Fraud is everywhere. Wake up.
When I was younger (in a pre-Internet world), there was a dirty little secret about newspapers and magazines. The publishers could tell you whatever they wanted about circulation, distribution or pass-along metrics, but it was hard to hide the fact that if you ever pulled your car into the back of their printing facilities, you would often find hundreds and thousands (and maybe more) copies of their publications by the trash bin and/or recycling bin. Some advertiser paid for those eyeballs. They paid for an ad that would never been seen. Circulation and distribution has long been a subject of contention between brands, media companies and the publishers. So much so that circulation audits were (and still are) big business. In short, brands are looking for a way to shorten the chasm between what the publishers claim and what the audience really sees.
Digital and Web analytics put this issue to rest. Right?
Wrong. In fact, the same problems that existed in the traditional publishing realm have been exasperated online. You would not think that this is the case, but it is. What we have here is the multiplier effect. So many websites, publishers and networks that it's hard to sort the wheat from the chaff if you're a brand with millions of dollars to spend and the desire to spread a message far and wide. Back in the early nineties, when the Internet was first commercialized, it was easy to bulk up traffic, increase pageviews or even generate clickthroughs on banner advertising. Yes, it was as easy to buy traffic back then, as it is to buy Facebook friends and Twitter followers today. We turn to organizations like the IAB to help create standardization for advertising formats and beyond, but what about the legitimacy of where these ads are shown? Everyone is on the take. As sad and dire as that may sound.
Do we need a Better Business Bureau for the Internet?
I hate thinking about regulating something as glorious as the Internet, but I'll urge you to read the AdWeek article, The Amount of Questionable Online Traffic Will Blow Your Mind. "During a recent interview, online ad veteran Wenda Millard, president of Medialink, made the bold claim that a quarter of the online ad market is fraudulent. 'What we have found is the devaluation of digital media is causing us to lose about 25 percent of the roughly $30 billion that is being spent,' she reported. 'It's stolen [ad revenue].' In defining fraud, Millard lumped together piracy, nonviewable ads, ads stacked on top of one another, inappropriate content and, of course, deliberate malicious behavior, in her analysis. 'In most people's wildest dreams, they wouldn't imagine how much [questionable traffic] there is,' she says. 'People should be very, very worried.'"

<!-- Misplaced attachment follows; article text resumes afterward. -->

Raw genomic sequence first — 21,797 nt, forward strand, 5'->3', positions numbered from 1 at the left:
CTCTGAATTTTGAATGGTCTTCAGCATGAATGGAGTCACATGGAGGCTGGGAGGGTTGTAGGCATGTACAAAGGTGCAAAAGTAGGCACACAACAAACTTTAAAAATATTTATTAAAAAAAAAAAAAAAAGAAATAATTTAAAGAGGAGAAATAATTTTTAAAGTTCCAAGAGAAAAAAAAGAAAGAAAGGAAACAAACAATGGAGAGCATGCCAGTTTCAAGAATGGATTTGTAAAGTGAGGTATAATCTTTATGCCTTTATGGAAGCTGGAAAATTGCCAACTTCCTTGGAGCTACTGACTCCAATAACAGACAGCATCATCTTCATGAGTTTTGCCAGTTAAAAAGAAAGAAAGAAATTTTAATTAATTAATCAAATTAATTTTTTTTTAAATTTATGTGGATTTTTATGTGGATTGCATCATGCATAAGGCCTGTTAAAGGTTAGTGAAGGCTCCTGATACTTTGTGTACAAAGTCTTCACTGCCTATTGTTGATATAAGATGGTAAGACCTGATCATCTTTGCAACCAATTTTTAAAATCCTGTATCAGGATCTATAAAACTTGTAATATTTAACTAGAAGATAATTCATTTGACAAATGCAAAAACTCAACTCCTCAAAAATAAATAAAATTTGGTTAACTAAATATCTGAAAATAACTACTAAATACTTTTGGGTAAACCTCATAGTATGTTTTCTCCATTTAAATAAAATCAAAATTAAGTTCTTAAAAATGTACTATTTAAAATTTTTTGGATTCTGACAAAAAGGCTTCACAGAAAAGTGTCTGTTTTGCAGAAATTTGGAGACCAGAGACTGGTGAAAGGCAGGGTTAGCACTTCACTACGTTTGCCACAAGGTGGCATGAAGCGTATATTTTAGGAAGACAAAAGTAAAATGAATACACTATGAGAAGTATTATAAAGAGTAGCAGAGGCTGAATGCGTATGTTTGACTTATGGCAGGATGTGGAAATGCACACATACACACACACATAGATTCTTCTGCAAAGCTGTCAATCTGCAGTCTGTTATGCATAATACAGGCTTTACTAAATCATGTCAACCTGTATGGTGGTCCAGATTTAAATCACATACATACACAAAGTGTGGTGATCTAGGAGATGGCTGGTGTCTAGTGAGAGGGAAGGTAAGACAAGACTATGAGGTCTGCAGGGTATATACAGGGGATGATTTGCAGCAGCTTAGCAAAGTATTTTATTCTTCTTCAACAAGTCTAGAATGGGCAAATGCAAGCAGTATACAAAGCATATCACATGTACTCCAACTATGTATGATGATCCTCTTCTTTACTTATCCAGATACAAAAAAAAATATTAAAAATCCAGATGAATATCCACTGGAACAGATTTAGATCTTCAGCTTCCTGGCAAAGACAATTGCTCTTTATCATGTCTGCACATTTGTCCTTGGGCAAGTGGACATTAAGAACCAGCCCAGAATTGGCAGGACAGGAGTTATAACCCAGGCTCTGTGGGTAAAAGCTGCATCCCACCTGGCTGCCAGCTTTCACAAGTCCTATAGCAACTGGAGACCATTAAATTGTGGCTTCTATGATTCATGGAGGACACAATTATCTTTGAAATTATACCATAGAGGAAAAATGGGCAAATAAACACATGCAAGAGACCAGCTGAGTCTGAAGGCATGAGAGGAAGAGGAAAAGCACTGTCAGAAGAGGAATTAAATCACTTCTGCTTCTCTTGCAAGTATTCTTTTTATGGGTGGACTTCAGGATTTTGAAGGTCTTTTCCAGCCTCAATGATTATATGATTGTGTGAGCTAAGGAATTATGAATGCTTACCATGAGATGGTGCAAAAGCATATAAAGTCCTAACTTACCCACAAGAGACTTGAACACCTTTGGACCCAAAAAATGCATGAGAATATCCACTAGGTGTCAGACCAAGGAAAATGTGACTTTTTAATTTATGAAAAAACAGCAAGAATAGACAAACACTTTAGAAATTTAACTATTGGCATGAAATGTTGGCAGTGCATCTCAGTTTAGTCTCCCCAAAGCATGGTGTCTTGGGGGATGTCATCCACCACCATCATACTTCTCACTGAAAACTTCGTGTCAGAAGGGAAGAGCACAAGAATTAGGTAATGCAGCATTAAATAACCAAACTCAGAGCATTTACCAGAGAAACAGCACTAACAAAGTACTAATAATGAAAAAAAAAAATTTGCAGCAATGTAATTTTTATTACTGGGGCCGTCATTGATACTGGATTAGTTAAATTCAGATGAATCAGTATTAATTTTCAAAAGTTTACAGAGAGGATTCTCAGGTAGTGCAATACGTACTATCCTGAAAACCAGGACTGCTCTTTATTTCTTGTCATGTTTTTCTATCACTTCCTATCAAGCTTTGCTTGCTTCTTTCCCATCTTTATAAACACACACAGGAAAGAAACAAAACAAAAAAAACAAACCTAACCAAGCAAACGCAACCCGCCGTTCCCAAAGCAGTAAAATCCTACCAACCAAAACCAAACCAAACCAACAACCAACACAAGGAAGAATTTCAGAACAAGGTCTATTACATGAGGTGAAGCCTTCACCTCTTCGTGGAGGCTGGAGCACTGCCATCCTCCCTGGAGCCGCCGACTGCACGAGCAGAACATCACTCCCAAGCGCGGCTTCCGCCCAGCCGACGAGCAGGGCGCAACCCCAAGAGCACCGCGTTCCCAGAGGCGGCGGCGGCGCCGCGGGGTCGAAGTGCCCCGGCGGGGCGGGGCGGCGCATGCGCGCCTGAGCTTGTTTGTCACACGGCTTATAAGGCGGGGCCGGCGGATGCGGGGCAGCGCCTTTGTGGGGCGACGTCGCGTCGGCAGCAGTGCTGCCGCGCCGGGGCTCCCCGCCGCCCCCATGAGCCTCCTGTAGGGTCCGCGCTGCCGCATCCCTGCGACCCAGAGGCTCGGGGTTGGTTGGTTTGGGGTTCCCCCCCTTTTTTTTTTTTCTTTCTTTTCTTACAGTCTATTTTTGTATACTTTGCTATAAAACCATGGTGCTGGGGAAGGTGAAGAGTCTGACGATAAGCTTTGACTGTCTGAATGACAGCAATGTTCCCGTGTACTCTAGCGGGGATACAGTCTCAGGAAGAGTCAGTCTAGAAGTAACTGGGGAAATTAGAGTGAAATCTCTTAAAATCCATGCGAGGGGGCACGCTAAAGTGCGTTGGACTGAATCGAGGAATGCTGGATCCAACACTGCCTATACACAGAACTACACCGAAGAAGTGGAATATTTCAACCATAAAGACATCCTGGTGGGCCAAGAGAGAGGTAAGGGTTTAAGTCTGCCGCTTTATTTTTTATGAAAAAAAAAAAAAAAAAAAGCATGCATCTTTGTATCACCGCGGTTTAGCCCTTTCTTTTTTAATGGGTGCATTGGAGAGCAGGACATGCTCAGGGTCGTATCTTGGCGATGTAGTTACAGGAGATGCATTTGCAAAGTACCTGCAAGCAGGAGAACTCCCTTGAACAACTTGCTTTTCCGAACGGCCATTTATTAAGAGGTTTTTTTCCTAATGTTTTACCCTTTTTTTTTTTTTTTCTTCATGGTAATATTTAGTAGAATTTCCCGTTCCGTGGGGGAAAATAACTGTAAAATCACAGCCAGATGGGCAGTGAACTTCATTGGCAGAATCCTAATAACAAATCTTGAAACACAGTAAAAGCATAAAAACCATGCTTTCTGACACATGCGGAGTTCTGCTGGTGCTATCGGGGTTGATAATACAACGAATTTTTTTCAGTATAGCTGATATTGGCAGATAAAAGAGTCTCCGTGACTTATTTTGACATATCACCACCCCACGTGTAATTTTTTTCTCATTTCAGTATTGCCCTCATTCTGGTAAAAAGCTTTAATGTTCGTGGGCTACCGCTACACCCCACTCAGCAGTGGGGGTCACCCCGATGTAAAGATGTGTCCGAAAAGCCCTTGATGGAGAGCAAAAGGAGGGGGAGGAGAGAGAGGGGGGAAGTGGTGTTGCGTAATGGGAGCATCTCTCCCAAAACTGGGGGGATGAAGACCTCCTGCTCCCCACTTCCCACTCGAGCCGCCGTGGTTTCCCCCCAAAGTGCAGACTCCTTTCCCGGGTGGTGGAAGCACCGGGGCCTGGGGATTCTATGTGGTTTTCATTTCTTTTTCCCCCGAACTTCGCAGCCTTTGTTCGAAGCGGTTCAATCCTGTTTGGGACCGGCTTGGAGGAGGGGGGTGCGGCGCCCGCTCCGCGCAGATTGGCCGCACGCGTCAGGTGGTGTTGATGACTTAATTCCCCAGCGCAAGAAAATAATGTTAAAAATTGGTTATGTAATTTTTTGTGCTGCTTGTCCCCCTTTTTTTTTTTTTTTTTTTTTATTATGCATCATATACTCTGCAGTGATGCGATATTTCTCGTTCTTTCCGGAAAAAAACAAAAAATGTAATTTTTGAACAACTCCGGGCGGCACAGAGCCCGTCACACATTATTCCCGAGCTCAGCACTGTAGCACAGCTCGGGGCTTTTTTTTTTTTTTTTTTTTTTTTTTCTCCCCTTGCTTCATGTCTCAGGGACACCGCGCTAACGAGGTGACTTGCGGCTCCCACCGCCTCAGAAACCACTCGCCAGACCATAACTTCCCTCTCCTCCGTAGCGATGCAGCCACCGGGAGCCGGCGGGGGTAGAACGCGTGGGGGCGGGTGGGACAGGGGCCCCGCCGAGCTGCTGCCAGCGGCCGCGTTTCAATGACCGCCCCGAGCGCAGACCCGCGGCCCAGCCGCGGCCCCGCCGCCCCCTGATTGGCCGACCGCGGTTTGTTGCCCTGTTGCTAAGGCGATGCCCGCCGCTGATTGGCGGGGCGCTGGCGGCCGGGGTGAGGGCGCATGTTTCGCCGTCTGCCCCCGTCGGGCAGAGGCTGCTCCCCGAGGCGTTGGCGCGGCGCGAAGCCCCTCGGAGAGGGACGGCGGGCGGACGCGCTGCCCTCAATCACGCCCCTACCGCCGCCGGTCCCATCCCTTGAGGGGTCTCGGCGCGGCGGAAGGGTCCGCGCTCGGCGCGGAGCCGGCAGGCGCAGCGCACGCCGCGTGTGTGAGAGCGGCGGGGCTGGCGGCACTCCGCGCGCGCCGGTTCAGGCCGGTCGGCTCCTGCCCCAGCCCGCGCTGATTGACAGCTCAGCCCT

So, how do you feel now?
We try to be these loyal advocates for digital marketing. We try to convince brands that web analytics shall set you free. That digital provides us with one of the most amazing opportunities in advertising that our industry has ever seen... and it starts with accountability. We can know - down to the ad served and who clicked on it - what has been happening. The end of waste. And yet, when the dollars start shifting to digital, it appears that everything (or, at least, a lot of it) gets really sketchy really fast. Unfortunately.
Regardless of who the winners are in this mire of fake and fraudulent traffic, it is clear - beyond a shadow of a doubt - that the brand is the loser. And, if the brand is loser, marketing is the biggest loser. It may be Pollyanna to think like this, but it's true. If the brand loses, we should all lose. The engine of marketing is to create interest and sales in the products and services of businesses. If this becomes some kind of digital shell game that is blown out of proportion due to the sheer magnitude and demand of inventory, what is the true business model here? Connections and the sharing of information or generating as many impressions (regardless of how credible they are) as possible?
Seriously, you need to read this: The Amount of Questionable Online Traffic Will Blow Your Mind.
(you're going to be angry).Tweet